Do not forget to write the aftermath of a fight. Did your character win or lose? What was the long-term outcome for their life? These questions are important. They should be included to make readers understand how they can walk away from a fight scene feeling satisfied with what happened.

It is also good practice to include consequences on both sides. If it's just one person fighting, he should have some injuries as well - this will create more tension! Describe the turning point using writing action so that the reader understands the action sequences.

Making your reader feel emotion through writing is always satisfying. Don't skimp out on details when you're writing about fight scenes. Be sure that there are consequences for both parties involved in the fight. Without these pieces, any story feels incomplete or unfulfilled.

The Bottom Line

Remember that even after following this process, what can complete your story is revision and editing. Don't stop there!

Include famous examples from movies and books that show different types of fighting styles. Some good examples are (spoiler alert)-

Kung Fu Panda – The series itself is about learning to fight. Po who happens to be a lazy panda is shown as a compromised hero until the end when he turns things around like a dark horse. He not only uses his size as an advantage, but also knows when he needs to use other tactics, like his vegetable cutting skills and speed against Tai Lung, who is more interested in brute force than strategy.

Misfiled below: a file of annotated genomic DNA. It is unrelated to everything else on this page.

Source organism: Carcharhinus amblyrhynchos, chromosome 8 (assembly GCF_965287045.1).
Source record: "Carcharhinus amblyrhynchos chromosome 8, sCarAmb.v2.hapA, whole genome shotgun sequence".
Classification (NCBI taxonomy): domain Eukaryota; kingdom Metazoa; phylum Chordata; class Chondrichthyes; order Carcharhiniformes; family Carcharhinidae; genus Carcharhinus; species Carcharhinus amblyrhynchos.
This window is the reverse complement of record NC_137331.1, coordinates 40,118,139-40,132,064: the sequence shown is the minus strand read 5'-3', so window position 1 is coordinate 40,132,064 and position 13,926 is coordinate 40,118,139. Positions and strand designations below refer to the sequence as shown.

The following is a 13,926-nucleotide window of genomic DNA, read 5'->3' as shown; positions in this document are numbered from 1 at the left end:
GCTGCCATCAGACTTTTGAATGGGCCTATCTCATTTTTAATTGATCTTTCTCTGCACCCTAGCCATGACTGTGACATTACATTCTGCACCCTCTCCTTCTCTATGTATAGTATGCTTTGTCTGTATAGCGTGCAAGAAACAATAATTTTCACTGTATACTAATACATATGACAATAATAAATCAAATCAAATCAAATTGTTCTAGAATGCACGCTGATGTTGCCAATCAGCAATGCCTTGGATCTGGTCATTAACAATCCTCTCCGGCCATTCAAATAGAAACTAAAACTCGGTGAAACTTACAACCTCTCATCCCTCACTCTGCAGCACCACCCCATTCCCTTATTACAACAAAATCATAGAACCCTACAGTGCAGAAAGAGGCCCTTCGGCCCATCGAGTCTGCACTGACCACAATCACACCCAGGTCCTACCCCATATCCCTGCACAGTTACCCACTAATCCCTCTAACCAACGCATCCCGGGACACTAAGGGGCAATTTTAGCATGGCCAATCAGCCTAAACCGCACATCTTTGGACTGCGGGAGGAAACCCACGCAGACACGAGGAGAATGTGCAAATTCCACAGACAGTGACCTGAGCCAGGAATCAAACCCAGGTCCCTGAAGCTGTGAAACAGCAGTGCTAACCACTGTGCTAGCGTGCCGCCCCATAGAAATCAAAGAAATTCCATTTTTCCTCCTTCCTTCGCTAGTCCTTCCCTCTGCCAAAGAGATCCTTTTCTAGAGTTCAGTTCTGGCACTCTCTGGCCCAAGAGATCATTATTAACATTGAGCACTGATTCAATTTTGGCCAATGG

Harry Potter series by JK Rowling - Hermione Granger is known for bookish knowledge, while Harry Potter excels in using spells for defense. Ron Weasley excels in physical combat too (albeit less skillfully), making the three perfect together. Ron and Hermione complement each other in the fight scenes at the end, as do Hermione and Harry. 

The Princess Bride by William Goldman - Inigo Montoya is a master swordsman with unmatched skill and technique. His opponent, The Man in Black, relies on brute strength to fight, making him no match for the smaller but wiser man in a sword fight.

Ultimately what will make your story come alive are not just the flashy fight scenes themselves. Your writing about how it felt to be an outsider fighting against her people will have a major impact. Even showing that strategy can win over brute force when you're outnumbered is effective.

Frequently Asked Questions

How Do You Write a Good Fist Fight?

When writing about a fistfight, you need to be sure you're not just writing a fight scene for the sake of it. The fighting should have some purpose and meaning behind it that will affect the story as a whole.

The protagonist needs to feel outmatched by their opponent or want revenge on them. Give your character a reason since that is what will make a good story.

The antagonist might unleash years’ worth of pent-up anger, frustration, guilt, etc., over one past event. He might lash out at those closest to them instead of turning inward, which is ultimately more destructive than helpful (fighting against oneself).

If your character isn't invested in what's happening, then there won't be much emotional investment from the reader either - which can make for an uninteresting read.

What are Some Things That You Should Include in a Fight Scene?

  • A protagonist should have a fight goal (defending themselves from an attacking opponent).
  • An antagonist might be fighting to obtain something or protect it.

The protagonist and antagonist are at odds with one another. However, they may not know why until near the end of the scene. They could also know their reasons for fighting beforehand, adding more depth to both characters.